I do see how it’s possible to get addicted. Even now that my Match profile has been hidden for well over two years, I tell myself, “I don’t need to cancel this account. What if things don’t go as planned with the BF? My handle is AWESOME and I’ll never get it back!” But I just moved in with him, so I guess I’ll have to bite the bullet and do it…


  10. 11
    Evan Marc Katz

    I hear ya, buddy. But understand that for 45 year old single parents, “running game” in a club is not something you want to be doing.

    And those are my clients. Intelligent, successful, way-past-the-bar-scene people. More power to you for having fun with it.


  11. 12

    Yeah Lance, I don’t know how old you are but I’m 47 and where I live their are very few bars where people between the ages of 35-50(my dating bracket) hang out for me to do my approaches. The last couple of places that did cater to our age range closed down. Now I’m FORCED to rely on the internet more than I used to and I hate it. I used to have a place or places to go 4 or 5 nights a week that were “target” rich for the 35 and up crowd but now they’ve almost all dried up. It used to be the internet is where I met only about 10 or 20% of the women I might date but in the last year it’s about 75%. Evan is right and wrong. I don’t want to be “running game” in bars at my age. But I’m single, I love to dance and meet women in a live atmosphere and mingle as well as enjoy an adult beverage so what’s wrong with that ? Everyone puts in their online ad “tired of the bar scene” yadda, yadda, yadda….I’m the one who once put in my online ad “tired of the online dating scene,I’m going back to the bar where I actually MEET women and KNOW what they look like” …LOL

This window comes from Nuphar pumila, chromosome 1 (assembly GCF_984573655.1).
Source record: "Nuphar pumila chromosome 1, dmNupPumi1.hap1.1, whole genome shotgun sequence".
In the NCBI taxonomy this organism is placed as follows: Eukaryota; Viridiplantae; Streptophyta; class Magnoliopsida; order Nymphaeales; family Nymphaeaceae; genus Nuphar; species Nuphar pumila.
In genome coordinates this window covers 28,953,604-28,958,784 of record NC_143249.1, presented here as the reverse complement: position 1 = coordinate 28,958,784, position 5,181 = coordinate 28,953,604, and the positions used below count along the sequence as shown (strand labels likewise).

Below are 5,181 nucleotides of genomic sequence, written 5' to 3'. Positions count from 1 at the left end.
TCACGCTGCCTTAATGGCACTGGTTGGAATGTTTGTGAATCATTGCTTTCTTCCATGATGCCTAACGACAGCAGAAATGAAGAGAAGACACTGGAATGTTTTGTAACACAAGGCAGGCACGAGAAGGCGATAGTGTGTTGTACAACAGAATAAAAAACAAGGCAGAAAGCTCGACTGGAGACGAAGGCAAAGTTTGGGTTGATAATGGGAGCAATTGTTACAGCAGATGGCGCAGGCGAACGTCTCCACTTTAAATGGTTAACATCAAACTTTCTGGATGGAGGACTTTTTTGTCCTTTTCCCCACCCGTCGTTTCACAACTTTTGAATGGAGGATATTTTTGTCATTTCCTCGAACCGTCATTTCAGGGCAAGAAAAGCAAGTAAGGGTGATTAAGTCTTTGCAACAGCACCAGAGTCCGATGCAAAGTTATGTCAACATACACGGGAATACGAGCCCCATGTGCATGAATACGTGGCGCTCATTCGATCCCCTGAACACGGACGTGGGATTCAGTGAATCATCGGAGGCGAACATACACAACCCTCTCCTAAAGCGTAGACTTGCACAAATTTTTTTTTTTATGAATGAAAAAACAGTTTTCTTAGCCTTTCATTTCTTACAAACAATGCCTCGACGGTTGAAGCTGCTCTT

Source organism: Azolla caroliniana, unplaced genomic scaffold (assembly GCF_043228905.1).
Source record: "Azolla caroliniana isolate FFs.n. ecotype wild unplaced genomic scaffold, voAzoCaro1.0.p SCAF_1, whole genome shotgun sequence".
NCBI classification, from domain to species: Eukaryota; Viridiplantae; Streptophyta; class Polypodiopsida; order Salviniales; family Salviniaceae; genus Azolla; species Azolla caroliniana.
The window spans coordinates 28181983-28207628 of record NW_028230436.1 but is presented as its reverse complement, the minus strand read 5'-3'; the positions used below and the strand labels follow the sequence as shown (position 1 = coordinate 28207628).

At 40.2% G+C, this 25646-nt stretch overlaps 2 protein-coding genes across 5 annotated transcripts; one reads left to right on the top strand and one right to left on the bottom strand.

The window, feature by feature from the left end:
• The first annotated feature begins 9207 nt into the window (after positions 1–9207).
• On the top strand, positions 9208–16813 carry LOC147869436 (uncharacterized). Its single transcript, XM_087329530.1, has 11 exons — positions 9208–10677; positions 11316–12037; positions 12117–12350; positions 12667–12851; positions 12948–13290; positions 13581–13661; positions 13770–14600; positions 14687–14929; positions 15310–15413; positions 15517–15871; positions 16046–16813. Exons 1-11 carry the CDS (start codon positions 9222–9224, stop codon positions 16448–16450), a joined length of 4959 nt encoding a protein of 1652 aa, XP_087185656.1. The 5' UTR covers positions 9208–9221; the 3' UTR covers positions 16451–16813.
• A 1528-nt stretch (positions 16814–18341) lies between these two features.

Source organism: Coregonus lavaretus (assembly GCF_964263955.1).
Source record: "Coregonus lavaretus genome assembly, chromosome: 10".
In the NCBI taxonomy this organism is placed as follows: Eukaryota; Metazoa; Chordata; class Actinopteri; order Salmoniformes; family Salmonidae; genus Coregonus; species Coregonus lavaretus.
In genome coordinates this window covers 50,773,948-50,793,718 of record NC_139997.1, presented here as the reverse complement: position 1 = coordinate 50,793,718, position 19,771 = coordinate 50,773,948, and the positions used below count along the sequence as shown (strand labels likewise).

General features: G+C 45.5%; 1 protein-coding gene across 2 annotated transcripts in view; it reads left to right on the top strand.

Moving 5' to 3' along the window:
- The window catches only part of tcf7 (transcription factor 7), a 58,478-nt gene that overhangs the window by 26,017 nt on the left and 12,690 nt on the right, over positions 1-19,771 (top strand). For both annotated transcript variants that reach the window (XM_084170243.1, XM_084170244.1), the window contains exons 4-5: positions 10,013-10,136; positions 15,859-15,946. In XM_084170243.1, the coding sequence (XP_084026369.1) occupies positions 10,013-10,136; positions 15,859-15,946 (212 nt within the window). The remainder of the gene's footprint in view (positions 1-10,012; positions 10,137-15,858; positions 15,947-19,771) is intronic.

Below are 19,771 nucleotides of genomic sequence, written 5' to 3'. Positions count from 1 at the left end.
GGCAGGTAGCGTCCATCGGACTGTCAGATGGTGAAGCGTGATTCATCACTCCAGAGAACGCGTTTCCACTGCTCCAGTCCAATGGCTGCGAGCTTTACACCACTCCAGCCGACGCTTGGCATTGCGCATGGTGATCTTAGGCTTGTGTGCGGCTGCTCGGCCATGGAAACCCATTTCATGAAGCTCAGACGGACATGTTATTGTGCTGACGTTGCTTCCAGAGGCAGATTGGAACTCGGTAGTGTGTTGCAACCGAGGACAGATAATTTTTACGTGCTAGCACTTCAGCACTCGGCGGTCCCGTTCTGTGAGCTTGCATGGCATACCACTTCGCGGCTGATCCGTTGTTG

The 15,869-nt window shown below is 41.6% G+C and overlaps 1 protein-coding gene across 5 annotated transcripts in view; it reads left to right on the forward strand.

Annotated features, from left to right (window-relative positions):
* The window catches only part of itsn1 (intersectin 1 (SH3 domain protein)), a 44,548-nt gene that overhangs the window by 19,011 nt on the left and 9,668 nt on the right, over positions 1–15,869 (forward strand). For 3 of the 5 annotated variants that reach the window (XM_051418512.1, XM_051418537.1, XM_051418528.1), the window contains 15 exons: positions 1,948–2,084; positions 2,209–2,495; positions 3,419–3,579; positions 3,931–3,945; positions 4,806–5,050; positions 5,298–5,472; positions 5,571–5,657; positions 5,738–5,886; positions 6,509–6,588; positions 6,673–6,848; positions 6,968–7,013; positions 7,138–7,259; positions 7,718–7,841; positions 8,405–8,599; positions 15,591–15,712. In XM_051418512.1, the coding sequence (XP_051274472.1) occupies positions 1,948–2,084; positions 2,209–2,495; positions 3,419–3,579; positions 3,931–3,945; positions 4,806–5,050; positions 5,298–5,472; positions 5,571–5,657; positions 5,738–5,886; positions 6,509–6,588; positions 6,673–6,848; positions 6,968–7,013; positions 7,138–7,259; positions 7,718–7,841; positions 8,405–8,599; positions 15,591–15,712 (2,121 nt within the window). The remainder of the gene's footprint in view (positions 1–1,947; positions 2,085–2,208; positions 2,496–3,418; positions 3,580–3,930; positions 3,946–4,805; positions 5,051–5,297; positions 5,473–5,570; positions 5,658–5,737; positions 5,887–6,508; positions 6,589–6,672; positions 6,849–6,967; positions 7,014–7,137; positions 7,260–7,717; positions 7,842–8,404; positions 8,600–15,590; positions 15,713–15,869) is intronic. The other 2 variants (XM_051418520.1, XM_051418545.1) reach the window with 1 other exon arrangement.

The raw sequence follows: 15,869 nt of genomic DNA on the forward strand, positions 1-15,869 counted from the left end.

12. 13